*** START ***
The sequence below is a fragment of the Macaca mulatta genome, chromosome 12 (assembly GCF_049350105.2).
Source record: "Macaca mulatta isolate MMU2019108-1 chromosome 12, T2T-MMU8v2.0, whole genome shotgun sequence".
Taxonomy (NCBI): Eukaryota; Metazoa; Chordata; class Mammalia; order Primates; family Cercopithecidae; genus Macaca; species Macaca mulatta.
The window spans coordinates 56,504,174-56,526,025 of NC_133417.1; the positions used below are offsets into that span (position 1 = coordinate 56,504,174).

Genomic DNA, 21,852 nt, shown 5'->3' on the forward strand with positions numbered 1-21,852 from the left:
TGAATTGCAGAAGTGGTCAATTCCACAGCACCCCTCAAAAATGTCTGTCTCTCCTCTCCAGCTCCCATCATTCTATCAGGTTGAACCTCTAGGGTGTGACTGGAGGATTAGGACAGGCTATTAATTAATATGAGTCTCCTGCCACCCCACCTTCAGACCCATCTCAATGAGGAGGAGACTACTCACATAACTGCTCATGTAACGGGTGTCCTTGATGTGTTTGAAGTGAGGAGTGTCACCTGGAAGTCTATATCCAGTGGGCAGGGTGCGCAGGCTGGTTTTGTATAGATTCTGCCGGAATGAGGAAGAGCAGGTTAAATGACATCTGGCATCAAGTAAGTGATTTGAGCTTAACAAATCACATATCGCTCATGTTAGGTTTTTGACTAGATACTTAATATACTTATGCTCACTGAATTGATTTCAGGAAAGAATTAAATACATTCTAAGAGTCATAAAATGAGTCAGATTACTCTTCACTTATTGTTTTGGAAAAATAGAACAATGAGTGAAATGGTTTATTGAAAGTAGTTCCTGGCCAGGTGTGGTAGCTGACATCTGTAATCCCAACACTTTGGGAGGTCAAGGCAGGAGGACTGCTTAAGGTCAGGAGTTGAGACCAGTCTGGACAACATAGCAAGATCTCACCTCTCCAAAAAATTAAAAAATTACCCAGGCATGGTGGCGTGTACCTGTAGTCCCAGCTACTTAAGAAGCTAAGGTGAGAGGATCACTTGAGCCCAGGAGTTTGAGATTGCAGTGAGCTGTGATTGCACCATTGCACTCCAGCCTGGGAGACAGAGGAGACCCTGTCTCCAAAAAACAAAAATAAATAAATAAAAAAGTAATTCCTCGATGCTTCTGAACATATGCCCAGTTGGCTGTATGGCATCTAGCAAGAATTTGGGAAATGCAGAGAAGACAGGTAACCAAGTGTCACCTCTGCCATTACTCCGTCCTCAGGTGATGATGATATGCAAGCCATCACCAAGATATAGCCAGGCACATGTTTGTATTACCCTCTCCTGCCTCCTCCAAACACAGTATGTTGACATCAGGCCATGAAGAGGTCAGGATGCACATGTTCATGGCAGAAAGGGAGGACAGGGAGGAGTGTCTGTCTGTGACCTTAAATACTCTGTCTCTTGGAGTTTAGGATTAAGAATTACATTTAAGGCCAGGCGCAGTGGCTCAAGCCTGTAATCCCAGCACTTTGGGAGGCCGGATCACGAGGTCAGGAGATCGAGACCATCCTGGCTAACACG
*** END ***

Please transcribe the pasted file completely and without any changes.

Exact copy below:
The sequence below is a fragment of the Macaca mulatta genome, chromosome 12 (assembly GCF_049350105.2).
Source record: "Macaca mulatta isolate MMU2019108-1 chromosome 12, T2T-MMU8v2.0, whole genome shotgun sequence".
Taxonomy (NCBI): Eukaryota; Metazoa; Chordata; class Mammalia; order Primates; family Cercopithecidae; genus Macaca; species Macaca mulatta.
The window spans coordinates 56,504,174-56,526,025 of NC_133417.1; the positions used below are offsets into that span (position 1 = coordinate 56,504,174).

Genomic DNA, 21,852 nt, shown 5'->3' on the forward strand with positions numbered 1-21,852 from the left:
TGAATTGCAGAAGTGGTCAATTCCACAGCACCCCTCAAAAATGTCTGTCTCTCCTCTCCAGCTCCCATCATTCTATCAGGTTGAACCTCTAGGGTGTGACTGGAGGATTAGGACAGGCTATTAATTAATATGAGTCTCCTGCCACCCCACCTTCAGACCCATCTCAATGAGGAGGAGACTACTCACATAACTGCTCATGTAACGGGTGTCCTTGATGTGTTTGAAGTGAGGAGTGTCACCTGGAAGTCTATATCCAGTGGGCAGGGTGCGCAGGCTGGTTTTGTATAGATTCTGCCGGAATGAGGAAGAGCAGGTTAAATGACATCTGGCATCAAGTAAGTGATTTGAGCTTAACAAATCACATATCGCTCATGTTAGGTTTTTGACTAGATACTTAATATACTTATGCTCACTGAATTGATTTCAGGAAAGAATTAAATACATTCTAAGAGTCATAAAATGAGTCAGATTACTCTTCACTTATTGTTTTGGAAAAATAGAACAATGAGTGAAATGGTTTATTGAAAGTAGTTCCTGGCCAGGTGTGGTAGCTGACATCTGTAATCCCAACACTTTGGGAGGTCAAGGCAGGAGGACTGCTTAAGGTCAGGAGTTGAGACCAGTCTGGACAACATAGCAAGATCTCACCTCTCCAAAAAATTAAAAAATTACCCAGGCATGGTGGCGTGTACCTGTAGTCCCAGCTACTTAAGAAGCTAAGGTGAGAGGATCACTTGAGCCCAGGAGTTTGAGATTGCAGTGAGCTGTGATTGCACCATTGCACTCCAGCCTGGGAGACAGAGGAGACCCTGTCTCCAAAAAACAAAAATAAATAAATAAAAAAGTAATTCCTCGATGCTTCTGAACATATGCCCAGTTGGCTGTATGGCATCTAGCAAGAATTTGGGAAATGCAGAGAAGACAGGTAACCAAGTGTCACCTCTGCCATTACTCCGTCCTCAGGTGATGATGATATGCAAGCCATCACCAAGATATAGCCAGGCACATGTTTGTATTACCCTCTCCTGCCTCCTCCAAACACAGTATGTTGACATCAGGCCATGAAGAGGTCAGGATGCACATGTTCATGGCAGAAAGGGAGGACAGGGAGGAGTGTCTGTCTGTGACCTTAAATACTCTGTCTCTTGGAGTTTAGGATTAAGAATTACATTTAAGGCCAGGCGCAGTGGCTCAAGCCTGTAATCCCAGCACTTTGGGAGGCCGGATCACGAGGTCAGGAGATCGAGACCATCCTGGCTAACACG